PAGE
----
THERE CAN BE CONFUSION WITH WHO OWNS THE FUNDS IN AN INHERITED JOINT BANK ACCOUNT
New Jersey’s Multiple-Party Deposit Account Act addresses the rights of surviving joint account holders.
Who owns the funds held in a joint account before it becomes an inherited joint bank account?
Generally, unless a contrary intent is stated by the terms of the contract, or the deposit agreement, or there is other clear and convincing evidence of a different intent at the time the account is created, a joint account belongs, during the lifetime of all parties, to the parties in proportion to the net contributions by each to the sums on deposit. In the absence of proof of net contributions, the account belongs in equal shares to all parties having present right of withdrawal.
The Multiple-Party Deposit Account Act governs issues related to inherited joint bank accounts upon the death of one of the primary account holders.
The amount remaining on deposit at the death of a party to a joint account belongs to the surviving party or parties not to the estate unless there is clear and convincing evidence of a different intention at the time the account is created. A common example of when an account would not go to the joint account holder is when the Decedent opened the account solely for the purpose of convenience to allow another party to write checks on their behalf. This is very common when an elderly person requests help with banking from a family member or friend. Under this example the Decedent clearly did not intend for the surviving account holder to keep the proceeds of the account.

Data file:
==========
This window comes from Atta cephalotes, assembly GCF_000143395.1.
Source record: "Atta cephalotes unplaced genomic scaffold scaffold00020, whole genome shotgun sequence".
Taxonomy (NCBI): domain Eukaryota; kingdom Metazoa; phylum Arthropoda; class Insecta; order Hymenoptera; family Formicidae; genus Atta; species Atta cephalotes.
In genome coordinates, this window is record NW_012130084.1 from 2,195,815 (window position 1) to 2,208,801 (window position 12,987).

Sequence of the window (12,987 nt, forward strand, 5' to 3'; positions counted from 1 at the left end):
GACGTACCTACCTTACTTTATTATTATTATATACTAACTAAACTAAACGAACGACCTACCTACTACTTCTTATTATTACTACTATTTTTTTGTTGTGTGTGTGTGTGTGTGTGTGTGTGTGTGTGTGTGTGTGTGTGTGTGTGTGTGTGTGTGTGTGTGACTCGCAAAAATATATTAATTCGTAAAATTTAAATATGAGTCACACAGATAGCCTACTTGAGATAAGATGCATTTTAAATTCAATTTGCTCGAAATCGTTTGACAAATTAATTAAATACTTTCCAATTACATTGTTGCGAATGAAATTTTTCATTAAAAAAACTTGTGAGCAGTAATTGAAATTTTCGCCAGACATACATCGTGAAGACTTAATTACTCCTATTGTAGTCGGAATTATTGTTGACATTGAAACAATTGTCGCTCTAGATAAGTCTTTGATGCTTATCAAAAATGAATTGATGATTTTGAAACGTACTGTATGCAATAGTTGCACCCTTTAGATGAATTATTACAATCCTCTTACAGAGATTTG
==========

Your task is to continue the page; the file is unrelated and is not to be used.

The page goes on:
It is best to consult an experienced probate attorney if you are unsure if you are entitled to take the funds held in an inherited joint bank account.